Earlier this year, another federal judge sentenced the former owner of Pacific Hospital to five years in prison for his part in a 15-year health care fraud scheme, and three more doctors were recently charged with violating the Travel Act in connection with the case.[8] These new charges, prison sentences and guilty pleas show just how powerful the Travel Act is, and will continue to be, in health care enforcement.

New Roadblocks Ahead for Health Care Providers

The Travel Act has become a particularly potent mechanism for pursuing kickbacks involving private insurance and programs that are beyond the reach of the anti-kickback statute. The anti-kickback statute, another federal criminal statute and a longtime fixture in health care enforcement, is limited to acts affecting “federal health care program[s].”[9] A “federal health care program” includes “any plan or program that provides health benefits, whether directly, through insurance, or otherwise, which is funded directly, in whole or in part, by the United States government.”[10]

Unlike the anti-kickback statute, the Travel Act is not limited to government programs. For example, late last year a federal jury convicted Atif Babar Malik, a pain management physician who co-owned Advanced Pain Management Services LLC, on a number of counts related to a long-running fraudulent billing scheme, including three counts of violating the Travel Act and one count of conspiring to violate the Travel Act. The Travel Act allegations applied equally to government programs and private insurers. In June, a federal judge denied Malik’s motion for a new trial or acquittal.[11]

The Travel Act is broader than many other health care enforcement statutes. It not only reaches private payors, it also bases liability on violation of varying state laws. This means that in addition to health care‑specific issues, compliance programs must consider various state commercial bribery laws with no historic ties to health care or government entitlement programs.

The Travel Act has become a powerful force in the government’s efforts to prosecute health care fraud. As health care enforcement continues to increase, so will the government’s use of the Travel Act. As we move into this new frontier of health care enforcement, health care companies and providers must respond with redoubled commitment to nimble and effective compliance programs that cover private payors and adapt to new enforcement angles on old laws. Barker’s recent plea agreement is a potent reminder that the Travel Act is here to stay, and it has real implications for health care providers.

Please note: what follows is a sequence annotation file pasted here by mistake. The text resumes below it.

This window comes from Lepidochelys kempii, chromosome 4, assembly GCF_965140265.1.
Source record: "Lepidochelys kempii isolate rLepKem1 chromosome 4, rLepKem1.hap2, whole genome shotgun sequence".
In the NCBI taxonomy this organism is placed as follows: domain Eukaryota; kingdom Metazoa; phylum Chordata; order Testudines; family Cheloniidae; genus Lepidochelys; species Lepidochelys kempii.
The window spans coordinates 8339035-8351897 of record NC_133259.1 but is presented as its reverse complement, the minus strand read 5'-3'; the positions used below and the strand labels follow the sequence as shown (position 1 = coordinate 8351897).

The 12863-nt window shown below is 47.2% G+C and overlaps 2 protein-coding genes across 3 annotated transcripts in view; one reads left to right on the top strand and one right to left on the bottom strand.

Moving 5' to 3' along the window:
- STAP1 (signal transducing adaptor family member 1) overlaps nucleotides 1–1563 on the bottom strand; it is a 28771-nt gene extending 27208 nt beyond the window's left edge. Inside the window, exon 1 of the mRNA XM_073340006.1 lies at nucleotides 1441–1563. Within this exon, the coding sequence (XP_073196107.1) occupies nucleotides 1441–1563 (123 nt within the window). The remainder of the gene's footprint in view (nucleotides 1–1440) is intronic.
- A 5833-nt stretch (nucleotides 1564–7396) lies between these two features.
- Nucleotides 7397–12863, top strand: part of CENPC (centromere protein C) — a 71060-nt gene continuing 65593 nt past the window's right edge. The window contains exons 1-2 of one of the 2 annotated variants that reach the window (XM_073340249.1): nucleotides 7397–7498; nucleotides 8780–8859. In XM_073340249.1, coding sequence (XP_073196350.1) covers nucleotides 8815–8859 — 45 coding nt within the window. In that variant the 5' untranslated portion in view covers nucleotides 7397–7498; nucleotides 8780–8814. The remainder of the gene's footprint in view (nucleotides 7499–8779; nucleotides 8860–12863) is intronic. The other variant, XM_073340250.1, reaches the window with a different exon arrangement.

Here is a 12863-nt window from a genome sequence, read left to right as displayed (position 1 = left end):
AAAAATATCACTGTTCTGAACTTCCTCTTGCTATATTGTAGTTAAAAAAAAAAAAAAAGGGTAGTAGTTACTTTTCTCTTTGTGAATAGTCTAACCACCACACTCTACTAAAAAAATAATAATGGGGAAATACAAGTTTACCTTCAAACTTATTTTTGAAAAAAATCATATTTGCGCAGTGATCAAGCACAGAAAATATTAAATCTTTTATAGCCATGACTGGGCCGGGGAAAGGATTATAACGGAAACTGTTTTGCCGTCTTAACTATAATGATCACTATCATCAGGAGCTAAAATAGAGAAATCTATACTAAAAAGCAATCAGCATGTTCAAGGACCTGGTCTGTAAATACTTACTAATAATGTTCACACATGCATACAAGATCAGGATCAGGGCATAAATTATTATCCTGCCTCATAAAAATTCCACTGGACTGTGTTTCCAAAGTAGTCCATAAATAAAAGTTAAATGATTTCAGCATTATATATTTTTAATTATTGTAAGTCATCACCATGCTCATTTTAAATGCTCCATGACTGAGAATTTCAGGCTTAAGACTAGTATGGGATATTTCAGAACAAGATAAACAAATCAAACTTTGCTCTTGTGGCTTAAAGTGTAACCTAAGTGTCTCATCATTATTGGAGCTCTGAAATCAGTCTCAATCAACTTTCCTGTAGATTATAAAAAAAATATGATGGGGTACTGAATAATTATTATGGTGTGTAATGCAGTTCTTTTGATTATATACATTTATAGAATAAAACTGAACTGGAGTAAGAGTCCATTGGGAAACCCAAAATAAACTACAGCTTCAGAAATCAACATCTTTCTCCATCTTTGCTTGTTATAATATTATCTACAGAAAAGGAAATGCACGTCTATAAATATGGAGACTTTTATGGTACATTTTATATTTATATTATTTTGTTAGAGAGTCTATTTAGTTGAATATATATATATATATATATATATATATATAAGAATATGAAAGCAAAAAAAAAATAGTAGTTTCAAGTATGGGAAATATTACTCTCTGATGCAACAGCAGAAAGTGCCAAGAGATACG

The opinions expressed are those of the author(s) and do not necessarily reflect the views of the firm, its clients, or Portfolio Media Inc., or any of its or their respective affiliates. This article is for general information purposes and is not intended to be and should not be taken as legal advice.

 [1] U.S. v. Beauchamp, et al., No. 3:16-cr-00516-JJZ-3 (N.D. Tex. Aug. 18, 2018).

 [2] 18 U.S.C. § 1952(a).

 [3] The Attorney General’s Program to Curb Organized Crime and Racketeering: Hearings Before the Comm. on the Judiciary, United States Senate, 87th Cong. 16 (1st Sess. 1961) (statement of Attorney General Robert F. Kennedy).

 [4] 18 U.S.C. § 1952(b).

 [5] 18 U.S.C. § 1952(b).

 [6] The Department of Health and Human Services and The Department of Justice, Health Care Fraud and Abuse Control Program: Annual Report for Fiscal Year 2013 (February 2014).

 [7] U.S. v. Nicoll, No. 2:13-cr-00386-SRC (D.N.J. June 13, 2018); U.S. v. Nicoll, 2:13-cr-00385-SRC (D.N.J. June 13, 2018).

 [8] U.S. v. Payne, No. 8:17-cr-00053-JLS (C.D. Cal. April 25, 2018); U.S. v. Tantuwaya, No. 8:18-cr-00040-JLS (C.D. Cal. Feb. 23, 2018); U.S. v. Gross, No. 8:18-cr-00014-JLS (C.D. Cal. Jan. 23, 2018); U.S. v. Drobot, No. 8:14-cr-00034-JLS (C.D. Cal. Jan. 16, 2018).

 [9] 42 U.S.C. § 1320a-7b

 [10] 42 U.S.C. § 1320a-7b(f).

 [11] U.S. v. Malik , No. 16-cr-00324 (D. Md. June 19, 2018).